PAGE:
Road Haulage Association

Haulage Industry News

The Members’ Voice

One feature of the RHA that receives little – perhaps too little – attention is the large number of members who contribute to the work of the Association through its various committees, councils and our board of directors. There are hundreds of people representing members large and small from the length and breadth of the country, with dozens of RHA meetings being held every month. The ultimate governing body of the RHA is our board of directors, which is made up of three elected representatives from each of our four regional councils, plus the immediate past chairman, and meetings are attended by myself, plus the directors of finance, operations and policy in a non-voting capacity.

The board’s main role is the overall supervision of the executive team, with an understandable focus on the RHA’s finances; so a large proportion of the regular bi-monthly meetings are taken up by careful review of our management accounts. Latterly, the board has been considering the prospects for 2014 and in November it will approve our budget for next year. Another key aspect of the board’s work is the determination of policy in respect of the wide range of issues that confront this industry, such as the FORS scheme in London, fuel duty – including the issue of rebated fuel and the growing issue of cycle safety.

The RHA’s four councils are made up of elected members, plus nominees from our specialist groups and from our largest members. This ensures a good mix of individuals and interests, and results in enthusiastic and at times heated debate on a very wide range of subjects from local highway problems such as diversions caused by road works, to national matters including Her Majesty’s Revenue and Custom’s attitude towards tax free subsistence payments. The councils also monitor the work of the board, by reviewing and responding to the regular report that is produced after each board meeting. This process ensures that there is a two-way flow of information and comment between the board and the councils and, ultimately, to the members at large via Roadway. One important role for the councils is the approval of new member applications. It is often assumed that anyone can join RHA by simply paying the fee, but that is not the case. Every application is subject to the approval of the relevant council, with any company that is felt not to meet our standards being recommended to the board for rejection.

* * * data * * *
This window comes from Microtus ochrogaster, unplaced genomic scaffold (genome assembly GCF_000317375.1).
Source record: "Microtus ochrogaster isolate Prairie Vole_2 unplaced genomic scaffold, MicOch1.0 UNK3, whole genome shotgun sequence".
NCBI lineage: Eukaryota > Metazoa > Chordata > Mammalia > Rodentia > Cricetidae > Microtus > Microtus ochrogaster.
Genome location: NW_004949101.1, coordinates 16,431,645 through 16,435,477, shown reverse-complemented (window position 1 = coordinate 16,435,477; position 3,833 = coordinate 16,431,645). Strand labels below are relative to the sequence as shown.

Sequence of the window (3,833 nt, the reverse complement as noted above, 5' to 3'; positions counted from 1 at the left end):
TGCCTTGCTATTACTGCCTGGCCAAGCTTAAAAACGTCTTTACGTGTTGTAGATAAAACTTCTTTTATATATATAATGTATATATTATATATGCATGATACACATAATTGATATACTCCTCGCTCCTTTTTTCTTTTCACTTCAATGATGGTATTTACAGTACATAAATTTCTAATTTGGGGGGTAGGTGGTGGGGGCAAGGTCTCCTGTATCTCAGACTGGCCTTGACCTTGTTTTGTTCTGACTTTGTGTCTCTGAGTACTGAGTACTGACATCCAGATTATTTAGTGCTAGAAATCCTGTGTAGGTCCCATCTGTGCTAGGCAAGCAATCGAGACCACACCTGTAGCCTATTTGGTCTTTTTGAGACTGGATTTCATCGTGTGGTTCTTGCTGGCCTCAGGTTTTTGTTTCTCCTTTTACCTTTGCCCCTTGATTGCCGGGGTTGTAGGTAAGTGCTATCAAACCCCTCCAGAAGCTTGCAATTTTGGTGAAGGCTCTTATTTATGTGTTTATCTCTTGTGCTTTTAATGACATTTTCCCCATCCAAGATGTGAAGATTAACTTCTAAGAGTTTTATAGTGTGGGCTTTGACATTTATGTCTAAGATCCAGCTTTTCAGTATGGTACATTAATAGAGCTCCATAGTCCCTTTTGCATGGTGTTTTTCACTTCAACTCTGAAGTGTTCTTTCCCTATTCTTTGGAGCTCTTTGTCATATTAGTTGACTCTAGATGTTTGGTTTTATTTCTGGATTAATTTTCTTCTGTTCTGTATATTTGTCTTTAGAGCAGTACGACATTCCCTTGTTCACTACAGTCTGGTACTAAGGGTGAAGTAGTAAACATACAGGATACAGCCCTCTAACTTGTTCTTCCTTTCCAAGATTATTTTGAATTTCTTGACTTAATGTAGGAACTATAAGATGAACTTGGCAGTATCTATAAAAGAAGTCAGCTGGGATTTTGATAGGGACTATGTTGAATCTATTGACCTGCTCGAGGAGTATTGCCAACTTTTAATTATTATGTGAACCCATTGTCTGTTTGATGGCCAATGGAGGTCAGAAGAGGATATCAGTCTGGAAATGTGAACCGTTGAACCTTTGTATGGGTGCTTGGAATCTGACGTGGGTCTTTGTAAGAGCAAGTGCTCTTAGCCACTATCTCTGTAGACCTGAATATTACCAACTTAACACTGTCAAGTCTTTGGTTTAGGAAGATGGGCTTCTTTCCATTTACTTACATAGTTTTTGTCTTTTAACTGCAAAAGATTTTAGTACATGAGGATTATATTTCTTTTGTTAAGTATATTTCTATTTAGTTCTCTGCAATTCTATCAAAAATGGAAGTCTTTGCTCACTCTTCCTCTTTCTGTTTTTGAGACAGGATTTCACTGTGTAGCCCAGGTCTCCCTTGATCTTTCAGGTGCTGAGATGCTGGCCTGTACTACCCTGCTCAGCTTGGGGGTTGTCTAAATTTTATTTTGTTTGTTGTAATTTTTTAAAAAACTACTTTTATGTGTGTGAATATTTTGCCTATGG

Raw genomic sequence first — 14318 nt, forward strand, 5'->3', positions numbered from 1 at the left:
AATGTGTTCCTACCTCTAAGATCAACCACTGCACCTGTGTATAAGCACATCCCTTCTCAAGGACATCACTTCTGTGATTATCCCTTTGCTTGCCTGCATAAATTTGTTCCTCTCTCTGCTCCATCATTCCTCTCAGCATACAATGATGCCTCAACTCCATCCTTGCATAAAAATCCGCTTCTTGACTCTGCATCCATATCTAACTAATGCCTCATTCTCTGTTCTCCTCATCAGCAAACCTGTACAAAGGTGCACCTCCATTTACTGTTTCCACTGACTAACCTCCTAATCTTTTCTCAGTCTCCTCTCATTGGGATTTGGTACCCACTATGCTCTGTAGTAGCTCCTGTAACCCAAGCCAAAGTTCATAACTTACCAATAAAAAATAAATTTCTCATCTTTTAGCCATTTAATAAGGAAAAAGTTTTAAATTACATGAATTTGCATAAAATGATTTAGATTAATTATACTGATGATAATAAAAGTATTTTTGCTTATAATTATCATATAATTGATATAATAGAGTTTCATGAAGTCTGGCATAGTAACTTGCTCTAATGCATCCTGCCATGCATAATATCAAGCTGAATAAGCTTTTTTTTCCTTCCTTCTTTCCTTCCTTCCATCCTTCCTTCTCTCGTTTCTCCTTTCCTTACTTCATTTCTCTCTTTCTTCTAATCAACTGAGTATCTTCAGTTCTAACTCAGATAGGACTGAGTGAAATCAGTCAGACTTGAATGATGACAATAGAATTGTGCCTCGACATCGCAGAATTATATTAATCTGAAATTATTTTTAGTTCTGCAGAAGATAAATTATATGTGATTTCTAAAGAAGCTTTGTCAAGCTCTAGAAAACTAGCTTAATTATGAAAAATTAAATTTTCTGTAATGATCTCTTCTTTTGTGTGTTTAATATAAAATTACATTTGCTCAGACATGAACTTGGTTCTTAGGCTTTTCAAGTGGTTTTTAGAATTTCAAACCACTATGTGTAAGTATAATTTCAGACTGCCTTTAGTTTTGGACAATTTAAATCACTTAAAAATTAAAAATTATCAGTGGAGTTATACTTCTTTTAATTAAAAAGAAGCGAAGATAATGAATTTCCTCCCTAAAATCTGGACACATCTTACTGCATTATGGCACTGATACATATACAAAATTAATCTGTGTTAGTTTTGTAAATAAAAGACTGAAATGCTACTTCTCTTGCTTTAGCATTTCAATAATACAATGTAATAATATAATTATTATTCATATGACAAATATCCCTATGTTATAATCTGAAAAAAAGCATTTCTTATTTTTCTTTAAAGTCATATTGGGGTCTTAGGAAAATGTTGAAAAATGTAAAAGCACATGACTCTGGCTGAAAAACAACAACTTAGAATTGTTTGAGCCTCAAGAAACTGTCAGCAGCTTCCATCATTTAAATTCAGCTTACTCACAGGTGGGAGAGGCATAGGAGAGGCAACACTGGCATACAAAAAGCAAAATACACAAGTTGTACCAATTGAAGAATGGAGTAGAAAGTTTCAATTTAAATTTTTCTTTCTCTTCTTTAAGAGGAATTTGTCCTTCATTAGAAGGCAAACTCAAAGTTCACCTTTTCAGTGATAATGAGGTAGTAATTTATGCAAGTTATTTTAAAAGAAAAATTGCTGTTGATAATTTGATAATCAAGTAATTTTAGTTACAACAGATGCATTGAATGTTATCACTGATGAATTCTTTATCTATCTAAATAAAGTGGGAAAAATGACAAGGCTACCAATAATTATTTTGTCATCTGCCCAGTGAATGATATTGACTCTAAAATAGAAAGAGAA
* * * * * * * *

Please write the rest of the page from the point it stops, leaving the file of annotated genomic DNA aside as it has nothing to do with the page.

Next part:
Then we have the various specialist group committees, which meet at whatever frequency suits their needs. Clearly, these meetings focus specifically on issues relevant to their activities, from car transport to waste, and each meeting provides an excellent forum for the detailed level of discussion that these, often technical, matters require. Most recently the Transport, Distribution and Warehousing Group has been particularly active, developing a programme of activities that appeals to members with this type of operation. I urge members to take a look at the different options that are available and to take advantage of the information and guidance that is provided on several specialised operations.

Geoff Dunning


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